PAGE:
The book is edited by C. Vail Fletcher And Alexa M. Dare with contributions from Carol Adams; Paul Alberts; Katharina Alsen; Anne Armstrong; Joshua Trey Barnett; Christianna Bennett; Peggy Bowers; Suzanne Brant; Chelsea Call; Laura C Carlson; Patricia Castello Branco; Amal Dissanayaka; Marybeth Holleman; Jessica Holmes; Kathy Isaacson; Deepani Jayantha; Michaela Keeble; Marianne Krasny; Libby Lester; Todd Levasseur; Lyn Mcgaurr; S. Marek Muller; Anna Oehlkers; Peter Oehlkers; Elizabeth Oriel; Emily Plec; Joshua Potter; Paul Pulé; Jenny Rock; Madrone Kalil Schutten; Ellen Sima; Richard Stedman; Carie Steele; Mark Terry; Mariko Oyama Thomas; Keith Williams; Çağri Yilmaz and Catherine Sarah Young.
inVivo, a collaborative network for planetary health, is holding its 9th annual conference virtually from December 2-9. I’ve been invited to speak at Session 2 for a short talk on “The Artist as Rebel” and by artist, I mean all of us.
There is an opening keynote by Cornel West and keynote address by Deepak Chopra and lots of speakers from various disciplines.
The Weighing of the Heart” is currently on exhibition for the group exhibition “Stress Rehearsal” at das weisse haus in Vienna, one of my previous and favorite home cities! Thank you to The Peace Studio to which I first presented this work, curator-in-residence @malousolfjeld for her support, the UNSW Design Futures Lab , my accidental home for the past month, and my PhD supervisors!
The Weighing of the Heart
Australian bushfire remains, resin
Human heart sculptures are cast out of ashes and other organic remains from the Australian bushfires. I reference the scene of the “Weighing of the Heart”, a spell in the Egyptian Book of the Dead in which the heart of Imhotep is weighed against a feather. If the heart fails to balance it will be eaten by the beast, Ammut, and Imhotep will be condemned. If the scales remain balanced, Imhotep enters the afterlife with the other blessed dead. In casting the ashes with resin, I arrest metabolism of the remains back into the soil, creating objects of memory in a political landscape that forgets the bushfire crisis periodically, only to remember them when the next bushfire crisis commences with greater intensity.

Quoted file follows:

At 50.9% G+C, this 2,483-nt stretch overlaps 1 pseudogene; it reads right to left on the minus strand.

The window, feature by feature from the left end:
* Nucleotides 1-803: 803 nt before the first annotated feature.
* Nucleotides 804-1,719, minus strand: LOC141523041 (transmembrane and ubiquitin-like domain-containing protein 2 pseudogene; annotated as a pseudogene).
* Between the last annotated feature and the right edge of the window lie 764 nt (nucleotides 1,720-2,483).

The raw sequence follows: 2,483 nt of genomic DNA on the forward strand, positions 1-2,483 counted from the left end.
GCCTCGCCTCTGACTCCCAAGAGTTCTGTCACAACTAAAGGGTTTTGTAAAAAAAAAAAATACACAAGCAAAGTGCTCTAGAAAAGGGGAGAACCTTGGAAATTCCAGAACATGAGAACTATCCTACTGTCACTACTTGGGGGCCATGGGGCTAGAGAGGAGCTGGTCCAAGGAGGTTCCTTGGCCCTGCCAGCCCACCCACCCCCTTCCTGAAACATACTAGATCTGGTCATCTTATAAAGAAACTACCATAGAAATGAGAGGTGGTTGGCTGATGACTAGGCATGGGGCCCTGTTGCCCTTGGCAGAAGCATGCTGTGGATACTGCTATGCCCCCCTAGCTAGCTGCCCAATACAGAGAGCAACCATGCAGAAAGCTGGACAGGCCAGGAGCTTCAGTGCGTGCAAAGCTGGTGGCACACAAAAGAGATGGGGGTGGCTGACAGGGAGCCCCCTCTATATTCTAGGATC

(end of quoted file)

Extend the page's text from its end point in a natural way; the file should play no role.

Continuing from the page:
From the curatorial statement:
with Mohamed Allam, Will Benedict, Daniel Mølholt Bülow, Gillian Brett, Rah Eleh, Rachel Fäth, Line Finderup Jensen mit Adnan Popovič, Juri Schaden & Parastu Gharabaghi, Lola Gonzàlez, Hanna Husberg & Laura McLean, Mohammed Laouli, Yein Lee, Elisabeth Molin, Jean Painlevé, Oliver Ressler, Clemens von Wedemeyer, Catherine Sarah Young curated by Malou Solfjeld (Curator in Residence 2020)
Exhibition duration: October 29 – December 12, 2020 Exhibition start: October 28, 2020, 4-9pm
Expressions of solidarity on balconies, grounded planes on international airfields, tales of a reviving non-human natural world – for many, the COVID-19 pandemic nurtures hopes for more communal, equal and caring futures. At the same time, however, the global health crisis gives reasons for more dystopian prospects of co-existence on this planet. Among other things, it further mobilises xenophobic sentiments and multiplies social inequalities. More so, it has thwarted the momentum of climate activism in the media to the extent that scholars like the French philosopher Bruno Latour have declared the pandemic a “dress rehearsal” for the exacerbating climate catastrophe ahead of us.